UCLA Researcher Known as “Hummingbird Whisperer” Bonds with 200 Birds Outside Her Window

During her time at the University of California, Los Angeles, assistant researcher Melanie Barboni has made many notable contributions to the Earth, Planetary, and Space Sciences program. While most of these accomplishments are academic and directly relate to her field of work, there is one that stands out among the rest: her reputation as resident “hummingbird whisperer.”

Every day, Barboni is greeted by a group of 200 hummingbirds. At first, the birds paid occasional visits to a network of nectar-filled bird-feeders installed by Barboni outside of her office. Two years later, however, and the flittering feathered friends call the college campus “home.” In fact, they have made themselves so comfortable that they even complain if Barboni does not feed them on time! “They are so demanding,” she says, “but they know I will give them everything.”

On top of nectar and company, “everything” includes adorable, personalized names. So far, Barboni can recognize and identify 50 of the birds by name, including Squeak—her “first friend at UCLA”—and Stardust, and Zircon, her chicks. Today, Squeak and Barboni remain particularly close. The little bird will perch on her finger, visit her in her office, and even sleep on her computer monitor to keep warm. “That is where she spends her nights when it is cold or windy outside,” she explains.

While Barboni has had a lifelong fascination with hummingbirds, it wasn't until her time in California that she encountered them. Originally from Switzerland, her experiences with the tiny birds were limited to what she had read and observed in books. “My dearest dream as a child was to see hummingbirds,” she recalls. “Imagine my joy when I found out that my next job assignment would bring me to Los Angeles, where hummingbirds live year-round.”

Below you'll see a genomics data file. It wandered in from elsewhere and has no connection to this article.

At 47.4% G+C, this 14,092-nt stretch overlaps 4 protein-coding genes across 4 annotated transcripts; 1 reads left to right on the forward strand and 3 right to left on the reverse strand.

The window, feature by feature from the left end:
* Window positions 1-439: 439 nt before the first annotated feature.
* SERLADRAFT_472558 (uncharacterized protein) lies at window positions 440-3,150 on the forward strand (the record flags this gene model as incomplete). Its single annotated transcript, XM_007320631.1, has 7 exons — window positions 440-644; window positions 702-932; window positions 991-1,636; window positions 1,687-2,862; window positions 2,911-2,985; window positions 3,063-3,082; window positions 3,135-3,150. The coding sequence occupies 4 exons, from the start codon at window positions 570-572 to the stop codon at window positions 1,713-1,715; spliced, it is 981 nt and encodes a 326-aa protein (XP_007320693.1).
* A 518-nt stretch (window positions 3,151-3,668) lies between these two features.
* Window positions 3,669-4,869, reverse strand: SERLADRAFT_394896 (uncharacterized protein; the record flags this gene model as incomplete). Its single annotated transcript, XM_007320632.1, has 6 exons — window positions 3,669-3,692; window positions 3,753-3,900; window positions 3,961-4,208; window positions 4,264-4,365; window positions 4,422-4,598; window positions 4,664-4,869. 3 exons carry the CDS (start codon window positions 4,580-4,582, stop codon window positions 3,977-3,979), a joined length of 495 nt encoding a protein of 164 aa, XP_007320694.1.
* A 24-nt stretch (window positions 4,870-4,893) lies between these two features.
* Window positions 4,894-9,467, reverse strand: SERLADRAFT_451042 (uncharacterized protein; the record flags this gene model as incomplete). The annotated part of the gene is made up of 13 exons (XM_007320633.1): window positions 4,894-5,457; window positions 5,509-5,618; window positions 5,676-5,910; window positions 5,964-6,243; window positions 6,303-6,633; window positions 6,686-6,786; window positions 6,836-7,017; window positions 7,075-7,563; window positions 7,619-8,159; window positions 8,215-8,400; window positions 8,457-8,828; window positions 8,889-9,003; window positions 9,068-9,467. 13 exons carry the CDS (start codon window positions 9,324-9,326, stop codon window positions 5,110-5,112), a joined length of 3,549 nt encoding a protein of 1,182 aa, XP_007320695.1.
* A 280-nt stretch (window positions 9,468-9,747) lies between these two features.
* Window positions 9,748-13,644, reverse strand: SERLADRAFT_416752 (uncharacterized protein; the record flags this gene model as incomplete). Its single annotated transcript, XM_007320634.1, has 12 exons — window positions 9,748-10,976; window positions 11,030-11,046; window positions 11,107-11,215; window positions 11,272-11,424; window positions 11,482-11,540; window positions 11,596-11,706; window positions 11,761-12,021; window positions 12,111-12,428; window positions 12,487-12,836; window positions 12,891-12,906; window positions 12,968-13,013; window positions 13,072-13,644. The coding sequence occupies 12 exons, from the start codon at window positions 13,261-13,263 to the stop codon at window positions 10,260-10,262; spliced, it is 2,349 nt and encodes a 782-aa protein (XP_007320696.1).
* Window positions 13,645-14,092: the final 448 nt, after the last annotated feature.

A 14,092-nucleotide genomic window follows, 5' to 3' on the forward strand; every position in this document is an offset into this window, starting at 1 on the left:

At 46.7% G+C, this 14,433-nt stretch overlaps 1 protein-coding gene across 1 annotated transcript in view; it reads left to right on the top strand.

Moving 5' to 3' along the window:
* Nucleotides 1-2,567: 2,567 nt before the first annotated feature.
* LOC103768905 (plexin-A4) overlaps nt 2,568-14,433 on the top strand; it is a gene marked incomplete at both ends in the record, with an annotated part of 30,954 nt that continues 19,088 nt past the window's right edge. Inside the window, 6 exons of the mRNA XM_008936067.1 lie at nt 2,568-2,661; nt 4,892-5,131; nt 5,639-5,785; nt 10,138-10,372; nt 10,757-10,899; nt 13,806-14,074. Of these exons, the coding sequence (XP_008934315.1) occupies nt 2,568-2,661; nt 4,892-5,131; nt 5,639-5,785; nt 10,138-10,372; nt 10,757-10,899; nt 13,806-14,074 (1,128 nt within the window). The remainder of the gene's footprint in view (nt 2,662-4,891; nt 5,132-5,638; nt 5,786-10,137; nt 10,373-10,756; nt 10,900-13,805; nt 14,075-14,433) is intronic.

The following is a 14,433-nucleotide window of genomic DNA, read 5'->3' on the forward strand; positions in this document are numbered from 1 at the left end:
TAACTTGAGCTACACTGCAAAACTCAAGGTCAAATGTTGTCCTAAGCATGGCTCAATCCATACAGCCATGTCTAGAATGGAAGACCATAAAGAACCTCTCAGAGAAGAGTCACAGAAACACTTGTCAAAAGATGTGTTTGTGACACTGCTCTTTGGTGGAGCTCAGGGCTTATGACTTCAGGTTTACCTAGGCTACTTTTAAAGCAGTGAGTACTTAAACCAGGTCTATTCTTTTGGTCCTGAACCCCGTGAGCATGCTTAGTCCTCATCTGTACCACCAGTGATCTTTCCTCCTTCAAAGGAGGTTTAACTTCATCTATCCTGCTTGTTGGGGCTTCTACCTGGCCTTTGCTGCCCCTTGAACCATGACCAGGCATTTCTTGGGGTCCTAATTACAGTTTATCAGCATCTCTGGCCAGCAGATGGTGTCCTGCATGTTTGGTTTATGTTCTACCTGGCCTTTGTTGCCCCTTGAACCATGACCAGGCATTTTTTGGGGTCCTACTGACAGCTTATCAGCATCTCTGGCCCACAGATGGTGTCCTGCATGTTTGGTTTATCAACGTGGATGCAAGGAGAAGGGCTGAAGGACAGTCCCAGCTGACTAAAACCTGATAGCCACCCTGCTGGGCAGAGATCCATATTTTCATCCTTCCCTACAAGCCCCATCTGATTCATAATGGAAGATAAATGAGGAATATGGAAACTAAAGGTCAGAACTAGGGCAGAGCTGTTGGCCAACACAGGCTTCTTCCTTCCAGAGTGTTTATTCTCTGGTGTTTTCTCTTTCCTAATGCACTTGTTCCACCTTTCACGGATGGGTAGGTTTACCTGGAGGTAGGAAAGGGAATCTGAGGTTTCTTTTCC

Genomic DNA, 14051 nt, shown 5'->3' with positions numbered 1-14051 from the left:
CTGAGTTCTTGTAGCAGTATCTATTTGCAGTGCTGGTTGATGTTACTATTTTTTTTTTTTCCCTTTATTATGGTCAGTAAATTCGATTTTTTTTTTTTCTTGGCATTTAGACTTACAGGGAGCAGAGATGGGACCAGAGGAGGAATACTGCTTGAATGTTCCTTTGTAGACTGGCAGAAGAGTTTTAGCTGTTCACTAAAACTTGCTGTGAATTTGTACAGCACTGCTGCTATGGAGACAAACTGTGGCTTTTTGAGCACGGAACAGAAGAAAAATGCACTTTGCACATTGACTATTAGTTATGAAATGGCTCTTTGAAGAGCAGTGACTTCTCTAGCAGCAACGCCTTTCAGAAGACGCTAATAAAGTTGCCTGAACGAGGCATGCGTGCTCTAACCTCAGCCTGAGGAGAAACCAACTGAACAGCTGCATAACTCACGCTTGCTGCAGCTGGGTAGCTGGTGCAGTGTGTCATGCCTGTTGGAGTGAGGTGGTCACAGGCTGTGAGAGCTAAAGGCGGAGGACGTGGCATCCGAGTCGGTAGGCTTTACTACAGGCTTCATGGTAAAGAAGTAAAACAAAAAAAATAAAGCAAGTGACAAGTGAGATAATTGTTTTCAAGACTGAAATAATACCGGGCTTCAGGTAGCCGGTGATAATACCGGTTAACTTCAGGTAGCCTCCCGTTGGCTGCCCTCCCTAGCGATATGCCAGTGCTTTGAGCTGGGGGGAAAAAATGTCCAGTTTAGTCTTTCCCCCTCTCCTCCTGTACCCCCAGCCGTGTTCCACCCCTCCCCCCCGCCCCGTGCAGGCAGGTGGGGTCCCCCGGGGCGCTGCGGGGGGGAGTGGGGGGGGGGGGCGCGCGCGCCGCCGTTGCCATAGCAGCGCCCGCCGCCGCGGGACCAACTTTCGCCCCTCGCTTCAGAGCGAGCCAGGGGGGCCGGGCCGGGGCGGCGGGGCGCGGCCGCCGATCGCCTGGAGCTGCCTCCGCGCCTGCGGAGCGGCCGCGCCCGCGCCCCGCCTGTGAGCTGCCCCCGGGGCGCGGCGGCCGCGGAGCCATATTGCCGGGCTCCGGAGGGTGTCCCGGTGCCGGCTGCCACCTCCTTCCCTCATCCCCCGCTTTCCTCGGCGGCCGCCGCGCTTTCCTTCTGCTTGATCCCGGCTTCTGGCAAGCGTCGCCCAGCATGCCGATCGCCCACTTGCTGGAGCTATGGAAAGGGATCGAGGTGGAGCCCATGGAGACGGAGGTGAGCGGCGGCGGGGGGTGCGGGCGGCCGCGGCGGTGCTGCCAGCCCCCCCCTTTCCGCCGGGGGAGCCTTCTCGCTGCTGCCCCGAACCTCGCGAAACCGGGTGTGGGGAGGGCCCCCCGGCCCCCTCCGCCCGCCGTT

Now, Barboni is surrounded by the shimmering creatures, who continue to inspire her with their beauty, brains, and friendship. “They are just so cute, and so smart! They remember you. They get to know you, and then they interact with you,” she says. “I cannot go to a place where they are not there. This is cheesy, but I have seen them help people. They make my life happy. Having a crappy day? Who cares — there are hummingbirds around. Having a good day? Hummingbirds make it better.”

Melanie Barboni, a “bird whisperer” and researcher at UCLA, has formed an unbreakable bond with 200 hummingbirds.

Hummingbird Whisperer Melanie Barboni Bird Whisperer Hummingbirds UCLA

Photo: Melanie Barboni

She initially attracted the hummingbirds by hanging bird-feeders outside of her office.

Hummingbird Whisperer Melanie Barboni Bird Whisperer Hummingbirds UCLA

Hummingbird Whisperer Melanie Barboni Bird Whisperer Hummingbirds UCLA

Hummingbird Whisperer Melanie Barboni Bird Whisperer Hummingbirds UCLA

Now, she is friends with the birds, who she has even named.

Hummingbird Whisperer Melanie Barboni Bird Whisperer Hummingbirds UCLA

Squeak and her two chicks, Stardust and Zircon
Photo: Melanie Barboni

Find out more about their feathery friendship in the video below.

h/t: [Laughing Squid, UCLA Newsroom]

All images via UCLA unless otherwise stated.

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Kelly Richman-Abdou

Kelly Richman-Abdou is a Contributing Writer at My Modern Met. An art historian living in Paris, Kelly was born and raised in San Francisco and holds a BA in Art History from the University of San Francisco and an MA in Art and Museum Studies from Georgetown University. When she’s not writing, you can find Kelly wandering around Paris, whether she’s leading a tour (as a guide, she has been interviewed by BBC World News America and France 24) or simply taking a stroll with her husband and two tiny daughters.
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